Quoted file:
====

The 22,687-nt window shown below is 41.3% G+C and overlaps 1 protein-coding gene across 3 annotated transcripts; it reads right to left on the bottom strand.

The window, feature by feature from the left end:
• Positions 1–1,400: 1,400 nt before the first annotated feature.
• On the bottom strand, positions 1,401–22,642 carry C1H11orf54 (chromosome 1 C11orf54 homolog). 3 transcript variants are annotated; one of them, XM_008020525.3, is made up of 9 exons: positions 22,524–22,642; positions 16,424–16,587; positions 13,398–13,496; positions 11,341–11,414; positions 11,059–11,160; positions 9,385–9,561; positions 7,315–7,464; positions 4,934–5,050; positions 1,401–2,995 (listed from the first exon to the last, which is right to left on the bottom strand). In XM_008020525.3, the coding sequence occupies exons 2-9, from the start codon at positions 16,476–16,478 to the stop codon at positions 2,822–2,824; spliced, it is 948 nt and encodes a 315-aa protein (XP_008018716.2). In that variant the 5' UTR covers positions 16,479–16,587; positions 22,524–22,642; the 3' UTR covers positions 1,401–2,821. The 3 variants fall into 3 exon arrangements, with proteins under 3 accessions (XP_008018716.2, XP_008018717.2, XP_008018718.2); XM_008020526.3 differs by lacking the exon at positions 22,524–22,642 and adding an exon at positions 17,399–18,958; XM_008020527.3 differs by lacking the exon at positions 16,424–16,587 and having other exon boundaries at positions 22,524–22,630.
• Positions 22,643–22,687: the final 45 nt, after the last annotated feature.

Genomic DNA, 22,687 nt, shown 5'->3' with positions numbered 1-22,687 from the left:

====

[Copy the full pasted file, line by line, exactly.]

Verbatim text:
The 22,687-nt window shown below is 41.3% G+C and overlaps 1 protein-coding gene across 3 annotated transcripts; it reads right to left on the bottom strand.

The window, feature by feature from the left end:
• Positions 1–1,400: 1,400 nt before the first annotated feature.
• On the bottom strand, positions 1,401–22,642 carry C1H11orf54 (chromosome 1 C11orf54 homolog). 3 transcript variants are annotated; one of them, XM_008020525.3, is made up of 9 exons: positions 22,524–22,642; positions 16,424–16,587; positions 13,398–13,496; positions 11,341–11,414; positions 11,059–11,160; positions 9,385–9,561; positions 7,315–7,464; positions 4,934–5,050; positions 1,401–2,995 (listed from the first exon to the last, which is right to left on the bottom strand). In XM_008020525.3, the coding sequence occupies exons 2-9, from the start codon at positions 16,476–16,478 to the stop codon at positions 2,822–2,824; spliced, it is 948 nt and encodes a 315-aa protein (XP_008018716.2). In that variant the 5' UTR covers positions 16,479–16,587; positions 22,524–22,642; the 3' UTR covers positions 1,401–2,821. The 3 variants fall into 3 exon arrangements, with proteins under 3 accessions (XP_008018716.2, XP_008018717.2, XP_008018718.2); XM_008020526.3 differs by lacking the exon at positions 22,524–22,642 and adding an exon at positions 17,399–18,958; XM_008020527.3 differs by lacking the exon at positions 16,424–16,587 and having other exon boundaries at positions 22,524–22,630.
• Positions 22,643–22,687: the final 45 nt, after the last annotated feature.

Genomic DNA, 22,687 nt, shown 5'->3' with positions numbered 1-22,687 from the left: